VariablesControl group (n = 7)Endometriosis group (n = 9) value

CD107a + CD56+0.63 ± 0.180.56 ± 0.09NS
TNF-α68.63 ± 9.7366.92 ± 10.79NS
IFN-γ60.91 ± 11.8059.64 ± 11.41NS

The values are expressed as mean ± SE.  < 0.05 was considered to indicate statistical significance. NS, not significant.

To assess the effects of IL-2 on NK cell surface markers and intracellular cytokine levels, PBMCs were then cultured in the presence of IL-2. We observed upregulation of the expression of the surface marker CD107a after treatment (Figure 1(a)). In addition, there was a significant difference in CD107a expression in the endometriosis group before versus after stimulation with IL-2 (Figure 1(b)).

Intracellular cytokines such as TNF-α and IFN-γ produced by peripheral NK cells were also assessed in this study. Upon stimulation, there were no significant differences in the expression of TNF-α and IFN-γ between women with endometriosis and women without endometriosis before and after treatment with IL-2 (Figures 2 and 3, respectively).

4. Discussion

It is well known that IL-2 induces the development and proliferation of NK cells [17]. In addition, IL-2 stimulation leads to activation and expansion of a CD56bright population with high cytolytic activity against NK cell targets [18]. In this study, we found that the expression of NK cell cytotoxicity was not significantly different in the peripheral blood between the endometriosis and control groups. Interestingly, the levels of NK cell cytotoxic granules such as granzyme B, perforin, and CD107a were decreased in the peritoneal fluid of women with endometriosis [19]. We observed that, after treatment with IL-2, the expression of CD107a was significantly increased in the endometriosis group compared to the control group. A study by Martinovic et al. in metastatic melanoma patients showed that the expression of CD107a also increased after IL-2 treatment [20]. Furthermore, the combination of IL-2 and IL-12 exerts a more potent effect on increasing CD107a expression in NK cells [20]. In addition, Silva et al. reported that the expression of CD107a was significantly higher after IL-2 stimulation compared to that without stimulation in the epithelial ovarian cancer cell-free ascites [21]. These results indicate that NK cell cytotoxicity can be recovered via immunomodulatory treatment.

In addition, we also evaluated the production of TNF-α in C107a + CD56+ cells in the PBMC from women with endometriosis and women without endometriosis. We found that there was no difference in TNF-α production between the groups. It is known that TNF-α is a major proinflammatory cytokine that has been implicated in endometriosis pathogenesis [22]. TNF-α also plays a role in endometriotic tissue-induced stimulation of the expression of matrix metalloproteinases, which actively participate in the invasion and matrix remodeling of endometriotic lesions. A study by Wang et al. reported that peritoneal fluid of endometriosis patients contains an increased number of activated macrophages that secrete local products with important angiogenic properties, including TNF-α [23]. This result is in agreement with recent studies showing that the concentrations of TNF-α are significantly higher in the peritoneal fluid of women with endometriosis than those in that of women without endometriosis [24]. TNF-α secreted by activated macrophages has potent inflammatory, cytotoxic, and angiogenic properties and is involved in the development of endometriosis [25]. In this study, we also reported that TNF-α expression showed no difference in the endometriosis and control groups after IL-2 stimulation.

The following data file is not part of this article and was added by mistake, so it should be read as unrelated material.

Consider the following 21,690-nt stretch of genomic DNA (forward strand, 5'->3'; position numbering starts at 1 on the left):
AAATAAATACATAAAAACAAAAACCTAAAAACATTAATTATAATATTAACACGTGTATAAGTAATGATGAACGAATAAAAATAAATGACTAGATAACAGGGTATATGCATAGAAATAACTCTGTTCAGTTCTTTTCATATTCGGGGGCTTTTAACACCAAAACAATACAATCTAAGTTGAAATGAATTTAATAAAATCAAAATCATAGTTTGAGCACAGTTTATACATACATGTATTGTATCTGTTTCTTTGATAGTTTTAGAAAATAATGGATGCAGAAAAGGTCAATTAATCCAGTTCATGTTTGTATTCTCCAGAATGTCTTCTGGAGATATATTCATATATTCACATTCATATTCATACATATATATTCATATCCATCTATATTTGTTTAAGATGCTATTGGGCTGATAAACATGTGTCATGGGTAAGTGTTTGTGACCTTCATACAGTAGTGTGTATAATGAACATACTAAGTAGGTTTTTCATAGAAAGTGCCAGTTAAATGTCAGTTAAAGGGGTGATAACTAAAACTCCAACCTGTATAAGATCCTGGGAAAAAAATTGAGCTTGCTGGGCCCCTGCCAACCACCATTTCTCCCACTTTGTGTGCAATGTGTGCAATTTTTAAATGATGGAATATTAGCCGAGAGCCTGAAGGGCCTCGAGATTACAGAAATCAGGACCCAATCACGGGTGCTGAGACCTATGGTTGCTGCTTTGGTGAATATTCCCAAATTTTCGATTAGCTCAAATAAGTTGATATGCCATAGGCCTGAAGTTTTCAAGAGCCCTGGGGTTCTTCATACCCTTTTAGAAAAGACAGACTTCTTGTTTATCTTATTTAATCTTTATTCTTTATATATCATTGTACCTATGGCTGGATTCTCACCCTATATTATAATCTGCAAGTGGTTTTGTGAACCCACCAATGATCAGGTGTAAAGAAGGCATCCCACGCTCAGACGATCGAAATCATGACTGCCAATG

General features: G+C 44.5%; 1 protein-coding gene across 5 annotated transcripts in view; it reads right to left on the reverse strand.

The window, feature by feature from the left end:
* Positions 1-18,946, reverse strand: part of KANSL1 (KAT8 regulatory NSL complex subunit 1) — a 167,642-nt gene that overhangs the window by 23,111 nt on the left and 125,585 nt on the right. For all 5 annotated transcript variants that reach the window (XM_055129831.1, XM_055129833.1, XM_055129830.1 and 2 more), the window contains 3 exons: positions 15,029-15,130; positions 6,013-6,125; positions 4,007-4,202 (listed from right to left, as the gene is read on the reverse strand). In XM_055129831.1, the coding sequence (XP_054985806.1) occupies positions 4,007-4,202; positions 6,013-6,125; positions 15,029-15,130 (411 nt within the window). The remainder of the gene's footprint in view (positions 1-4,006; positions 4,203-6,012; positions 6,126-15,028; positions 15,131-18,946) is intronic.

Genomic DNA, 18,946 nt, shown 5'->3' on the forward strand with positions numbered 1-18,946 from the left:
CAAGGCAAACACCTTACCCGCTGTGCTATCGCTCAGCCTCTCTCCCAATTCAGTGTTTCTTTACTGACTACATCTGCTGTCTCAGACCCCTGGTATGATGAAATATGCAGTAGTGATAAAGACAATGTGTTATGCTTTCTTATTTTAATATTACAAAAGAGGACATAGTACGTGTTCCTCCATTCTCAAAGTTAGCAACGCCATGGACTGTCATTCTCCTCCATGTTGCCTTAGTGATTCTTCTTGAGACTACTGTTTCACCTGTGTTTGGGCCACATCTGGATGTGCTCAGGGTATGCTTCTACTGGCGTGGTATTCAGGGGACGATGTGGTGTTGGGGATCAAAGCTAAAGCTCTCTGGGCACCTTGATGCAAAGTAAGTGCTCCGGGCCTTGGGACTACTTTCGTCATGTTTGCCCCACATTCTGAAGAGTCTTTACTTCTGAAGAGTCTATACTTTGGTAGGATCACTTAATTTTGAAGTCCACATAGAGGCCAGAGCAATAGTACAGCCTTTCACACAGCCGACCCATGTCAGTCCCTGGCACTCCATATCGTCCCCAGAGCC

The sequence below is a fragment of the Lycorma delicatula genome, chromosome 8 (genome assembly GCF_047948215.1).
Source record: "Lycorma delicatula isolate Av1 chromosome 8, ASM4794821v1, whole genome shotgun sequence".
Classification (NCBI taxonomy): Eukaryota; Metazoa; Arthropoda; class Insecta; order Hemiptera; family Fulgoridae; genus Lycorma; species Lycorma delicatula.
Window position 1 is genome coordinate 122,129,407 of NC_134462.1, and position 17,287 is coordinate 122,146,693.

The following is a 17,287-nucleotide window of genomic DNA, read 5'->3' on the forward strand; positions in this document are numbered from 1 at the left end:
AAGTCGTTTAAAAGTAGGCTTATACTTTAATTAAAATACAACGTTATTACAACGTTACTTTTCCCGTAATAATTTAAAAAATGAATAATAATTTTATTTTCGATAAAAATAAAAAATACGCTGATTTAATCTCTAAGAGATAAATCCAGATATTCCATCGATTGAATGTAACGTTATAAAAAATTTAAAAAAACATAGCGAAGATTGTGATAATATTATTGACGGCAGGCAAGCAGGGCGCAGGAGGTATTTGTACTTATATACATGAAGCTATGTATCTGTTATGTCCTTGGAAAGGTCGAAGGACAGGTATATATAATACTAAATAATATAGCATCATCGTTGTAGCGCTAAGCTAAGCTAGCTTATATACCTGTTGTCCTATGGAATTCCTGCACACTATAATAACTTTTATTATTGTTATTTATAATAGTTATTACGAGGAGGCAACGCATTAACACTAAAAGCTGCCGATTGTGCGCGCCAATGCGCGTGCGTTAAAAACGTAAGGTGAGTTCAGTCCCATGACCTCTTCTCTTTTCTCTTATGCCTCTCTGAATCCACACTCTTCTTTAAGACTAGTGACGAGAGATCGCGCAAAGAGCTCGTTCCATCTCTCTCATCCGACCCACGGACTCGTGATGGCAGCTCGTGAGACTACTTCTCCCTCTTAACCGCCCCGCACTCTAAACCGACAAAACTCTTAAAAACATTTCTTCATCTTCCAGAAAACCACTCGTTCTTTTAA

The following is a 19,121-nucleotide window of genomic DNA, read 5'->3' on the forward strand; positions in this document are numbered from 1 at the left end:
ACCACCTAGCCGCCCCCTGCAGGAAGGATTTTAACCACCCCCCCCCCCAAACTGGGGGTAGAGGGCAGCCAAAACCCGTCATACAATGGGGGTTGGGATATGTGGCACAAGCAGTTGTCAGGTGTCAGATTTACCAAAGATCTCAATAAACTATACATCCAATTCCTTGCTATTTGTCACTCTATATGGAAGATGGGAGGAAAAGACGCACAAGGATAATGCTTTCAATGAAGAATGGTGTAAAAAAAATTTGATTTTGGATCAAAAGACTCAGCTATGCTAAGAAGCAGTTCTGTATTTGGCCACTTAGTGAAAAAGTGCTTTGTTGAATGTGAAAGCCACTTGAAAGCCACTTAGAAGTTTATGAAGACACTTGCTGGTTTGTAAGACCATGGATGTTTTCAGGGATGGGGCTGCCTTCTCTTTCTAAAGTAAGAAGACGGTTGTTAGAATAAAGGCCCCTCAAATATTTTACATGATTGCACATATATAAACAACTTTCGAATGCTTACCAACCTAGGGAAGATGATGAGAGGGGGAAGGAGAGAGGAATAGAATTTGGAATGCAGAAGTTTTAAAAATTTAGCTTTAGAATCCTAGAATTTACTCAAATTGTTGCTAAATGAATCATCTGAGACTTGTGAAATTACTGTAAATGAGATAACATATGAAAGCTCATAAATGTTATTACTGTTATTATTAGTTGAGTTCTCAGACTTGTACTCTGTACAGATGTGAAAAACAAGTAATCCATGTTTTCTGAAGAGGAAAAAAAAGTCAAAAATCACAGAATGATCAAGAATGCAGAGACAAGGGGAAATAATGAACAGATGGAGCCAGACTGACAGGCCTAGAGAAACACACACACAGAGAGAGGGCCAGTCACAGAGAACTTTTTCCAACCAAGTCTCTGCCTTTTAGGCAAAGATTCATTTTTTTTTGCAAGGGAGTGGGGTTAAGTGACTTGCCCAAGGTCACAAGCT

Furthermore, this study demonstrated that there was no difference in the expression of IFN-γ in CD107a + CD56+ cells between women with endometriosis and those without endometriosis. Although an increase in the CD107a + CD56+ cell percentage after treatment with IL-2 was observed in the endometriosis group, the amount of IFN-γ produced by CD107a + CD56+ cells was slightly decreased in this group. On the other hand, a study by Tarokh et al. demonstrated a decreased level of IFN-γ in the endometriosis group compared to the control group [26]. Likewise, Gmyrek et al. showed that the production of IFN-γ was reduced in peripheral lymphocytes of endometriosis [27]. IFN-γ-producing NK cells have been found to have low cytotoxicity, whereas cytotoxic NK cells express low levels of IFN-γ [28]. In addition, IFN-γ is recognized to induce resistance of target cells to NK cytolysis. The cytolytic function of NK cells is controlled by a number of activating and inhibitory receptors, and target cell recognition by activating receptors such as NKG2D leads to the production of IFN-γ [29].

One of the limitations of this study is the small number of respondents. The number of respondents was too small to generalize the cytotoxic activity of NK cells in endometriosis. However, further study in larger sample size could have generated more accurate results.

5. Conclusions

In conclusion, stimulation with IL-2 increased the percentages of CD107a + CD56+ cells among PMBCs from women with endometriosis but did not increase the levels of the cytokines produced by these cells, TNF-α and IFN-γ. TNF-α and IFN-γ secretions and cytotoxicity are regarded as two distinct functions of NK cells with little synergy as a result of the early association of the two functions with distinct subsets of NK populations.

Data Availability

Data are not freely available for third-party use as this is not covered by the ethics approval for this project.

Conflicts of Interest

The authors declare that they have no conflicts of interest.


The authors would like to thank Muhammad Ikhsan, Herdinda Erudite Rizkinya, and Mardhatillah Fuady for their assistance in sample collection. The authors would also like to thank Universitas Indonesia for funding this research through PUTI Grant with contract no. NKB-1584/UN2.RST/HKP.05.00/2020.